I expected the first day of graduate school to be like any other school day, since I was beginning the Ph.D. program in the same department from which I had just graduated. But as I entered the building to go teach my class – this having been my first act in graduate school – I realized it was not the same. I was a member of the establishment now.
I do not remember which of bell hooks’ essays discusses her depression upon making tenure. This is something which happens to many people. I always thought it was because they could let themselves feel their exhaustion now, and more fundamentally because getting tenure can mean you are stuck where you are: this is your life.
I did not have that last feeling upon making tenure because I experienced my own horrifying “this is your life” moment when I apprehended the values, beliefs and goals of my colleagues at my first academic job. Tenure entrenches you in the establishment, but I liked that because people suddenly started listening seriously to what I said because I was saying it. This was very novel, and fun.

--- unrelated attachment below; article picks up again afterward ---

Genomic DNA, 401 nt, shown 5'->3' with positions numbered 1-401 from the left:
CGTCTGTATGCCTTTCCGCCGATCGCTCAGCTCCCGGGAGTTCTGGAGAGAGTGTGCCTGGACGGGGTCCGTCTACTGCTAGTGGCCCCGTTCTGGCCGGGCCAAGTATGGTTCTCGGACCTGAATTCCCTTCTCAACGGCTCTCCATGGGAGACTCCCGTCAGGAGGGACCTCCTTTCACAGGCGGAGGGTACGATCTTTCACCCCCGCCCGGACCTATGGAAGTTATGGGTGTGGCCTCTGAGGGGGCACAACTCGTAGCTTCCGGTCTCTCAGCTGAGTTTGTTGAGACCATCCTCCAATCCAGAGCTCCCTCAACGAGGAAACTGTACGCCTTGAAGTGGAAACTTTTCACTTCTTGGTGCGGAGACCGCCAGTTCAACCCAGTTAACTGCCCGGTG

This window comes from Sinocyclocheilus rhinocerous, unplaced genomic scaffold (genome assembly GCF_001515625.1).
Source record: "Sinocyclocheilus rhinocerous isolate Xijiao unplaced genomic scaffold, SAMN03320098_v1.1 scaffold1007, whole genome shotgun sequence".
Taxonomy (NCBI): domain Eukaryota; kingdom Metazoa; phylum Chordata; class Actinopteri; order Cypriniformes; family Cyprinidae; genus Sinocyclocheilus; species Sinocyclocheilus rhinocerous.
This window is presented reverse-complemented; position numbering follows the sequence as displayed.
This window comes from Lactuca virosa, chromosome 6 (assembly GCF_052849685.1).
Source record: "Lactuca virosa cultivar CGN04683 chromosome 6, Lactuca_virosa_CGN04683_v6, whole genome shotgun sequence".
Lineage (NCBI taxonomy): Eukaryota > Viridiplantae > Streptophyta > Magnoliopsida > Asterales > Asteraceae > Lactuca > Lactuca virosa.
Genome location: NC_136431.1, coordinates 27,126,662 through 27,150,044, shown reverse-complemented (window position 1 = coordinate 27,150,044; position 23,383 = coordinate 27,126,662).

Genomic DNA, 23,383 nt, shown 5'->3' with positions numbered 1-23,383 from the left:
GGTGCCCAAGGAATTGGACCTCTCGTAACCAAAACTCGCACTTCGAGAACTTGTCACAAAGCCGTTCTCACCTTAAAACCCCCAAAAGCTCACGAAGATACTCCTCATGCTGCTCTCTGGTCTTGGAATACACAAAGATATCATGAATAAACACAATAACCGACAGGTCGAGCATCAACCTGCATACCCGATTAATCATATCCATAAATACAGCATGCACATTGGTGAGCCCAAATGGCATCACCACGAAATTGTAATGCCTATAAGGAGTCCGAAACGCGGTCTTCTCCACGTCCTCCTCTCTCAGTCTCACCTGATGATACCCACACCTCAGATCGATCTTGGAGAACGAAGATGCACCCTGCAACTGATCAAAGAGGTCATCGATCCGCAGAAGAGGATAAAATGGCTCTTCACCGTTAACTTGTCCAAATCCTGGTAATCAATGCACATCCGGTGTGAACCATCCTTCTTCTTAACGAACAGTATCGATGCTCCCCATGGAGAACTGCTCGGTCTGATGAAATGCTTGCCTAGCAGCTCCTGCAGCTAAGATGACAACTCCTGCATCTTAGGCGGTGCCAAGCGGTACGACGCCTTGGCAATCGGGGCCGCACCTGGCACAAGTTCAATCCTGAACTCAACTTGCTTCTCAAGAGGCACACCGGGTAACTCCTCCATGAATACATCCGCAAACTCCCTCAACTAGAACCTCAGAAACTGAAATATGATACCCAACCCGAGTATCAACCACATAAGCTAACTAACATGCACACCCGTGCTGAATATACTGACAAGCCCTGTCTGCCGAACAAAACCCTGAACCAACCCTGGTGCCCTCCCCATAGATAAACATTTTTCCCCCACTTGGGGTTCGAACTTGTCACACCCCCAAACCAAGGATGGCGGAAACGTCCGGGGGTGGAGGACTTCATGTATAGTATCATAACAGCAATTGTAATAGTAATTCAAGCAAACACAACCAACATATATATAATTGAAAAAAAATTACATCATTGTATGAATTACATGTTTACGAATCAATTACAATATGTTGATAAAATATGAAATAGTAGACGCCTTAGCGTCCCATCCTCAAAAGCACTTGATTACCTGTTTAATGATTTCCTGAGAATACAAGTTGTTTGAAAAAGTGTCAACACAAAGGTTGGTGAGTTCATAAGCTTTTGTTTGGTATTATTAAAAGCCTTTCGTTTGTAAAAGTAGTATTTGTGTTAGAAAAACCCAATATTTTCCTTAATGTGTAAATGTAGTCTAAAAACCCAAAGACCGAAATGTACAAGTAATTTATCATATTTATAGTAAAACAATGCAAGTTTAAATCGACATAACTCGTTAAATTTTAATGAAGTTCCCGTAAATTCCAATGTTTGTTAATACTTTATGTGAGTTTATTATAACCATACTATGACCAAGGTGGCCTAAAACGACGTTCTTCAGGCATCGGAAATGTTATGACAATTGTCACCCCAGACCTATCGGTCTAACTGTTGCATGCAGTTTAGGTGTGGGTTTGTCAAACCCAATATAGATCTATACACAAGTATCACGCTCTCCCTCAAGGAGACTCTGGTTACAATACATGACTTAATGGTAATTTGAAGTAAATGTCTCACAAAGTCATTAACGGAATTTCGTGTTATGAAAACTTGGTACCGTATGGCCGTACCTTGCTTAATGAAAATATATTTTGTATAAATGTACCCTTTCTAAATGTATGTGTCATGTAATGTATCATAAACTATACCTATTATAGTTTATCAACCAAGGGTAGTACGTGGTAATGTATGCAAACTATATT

There is, however, something I stopped doing when I got tenure, which I am going to begin doing again: protecting myself against the environment. For years I went to work with a sort of mask on, and a kind of invisible body armor. I dropped this after tenure and in retrospect, it may have been a poor idea.
Dropping body armor meant, among other things, no longer safeguarding a demon-free space. This year I will have light body armor again, a diaphanous screen, a white light.